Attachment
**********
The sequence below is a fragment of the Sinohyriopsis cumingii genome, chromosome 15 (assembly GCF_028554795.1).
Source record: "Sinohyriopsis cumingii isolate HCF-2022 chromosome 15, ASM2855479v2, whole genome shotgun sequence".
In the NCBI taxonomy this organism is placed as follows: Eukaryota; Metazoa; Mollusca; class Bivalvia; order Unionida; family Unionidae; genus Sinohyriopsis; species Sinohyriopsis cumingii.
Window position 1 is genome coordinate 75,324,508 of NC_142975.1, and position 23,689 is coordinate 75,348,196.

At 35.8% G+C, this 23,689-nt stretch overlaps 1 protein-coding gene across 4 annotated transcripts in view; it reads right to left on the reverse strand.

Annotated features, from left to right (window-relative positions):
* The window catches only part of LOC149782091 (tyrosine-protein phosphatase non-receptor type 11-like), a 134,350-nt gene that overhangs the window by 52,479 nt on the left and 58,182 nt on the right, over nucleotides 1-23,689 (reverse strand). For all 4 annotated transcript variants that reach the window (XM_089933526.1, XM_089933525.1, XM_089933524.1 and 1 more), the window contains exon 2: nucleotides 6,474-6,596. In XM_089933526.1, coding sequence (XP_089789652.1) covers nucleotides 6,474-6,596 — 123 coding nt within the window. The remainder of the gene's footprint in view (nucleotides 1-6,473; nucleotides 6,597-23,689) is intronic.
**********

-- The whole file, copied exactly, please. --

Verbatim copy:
The sequence below is a fragment of the Sinohyriopsis cumingii genome, chromosome 15 (assembly GCF_028554795.1).
Source record: "Sinohyriopsis cumingii isolate HCF-2022 chromosome 15, ASM2855479v2, whole genome shotgun sequence".
In the NCBI taxonomy this organism is placed as follows: Eukaryota; Metazoa; Mollusca; class Bivalvia; order Unionida; family Unionidae; genus Sinohyriopsis; species Sinohyriopsis cumingii.
Window position 1 is genome coordinate 75,324,508 of NC_142975.1, and position 23,689 is coordinate 75,348,196.

At 35.8% G+C, this 23,689-nt stretch overlaps 1 protein-coding gene across 4 annotated transcripts in view; it reads right to left on the reverse strand.

Annotated features, from left to right (window-relative positions):
* The window catches only part of LOC149782091 (tyrosine-protein phosphatase non-receptor type 11-like), a 134,350-nt gene that overhangs the window by 52,479 nt on the left and 58,182 nt on the right, over nucleotides 1-23,689 (reverse strand). For all 4 annotated transcript variants that reach the window (XM_089933526.1, XM_089933525.1, XM_089933524.1 and 1 more), the window contains exon 2: nucleotides 6,474-6,596. In XM_089933526.1, coding sequence (XP_089789652.1) covers nucleotides 6,474-6,596 — 123 coding nt within the window. The remainder of the gene's footprint in view (nucleotides 1-6,473; nucleotides 6,597-23,689) is intronic.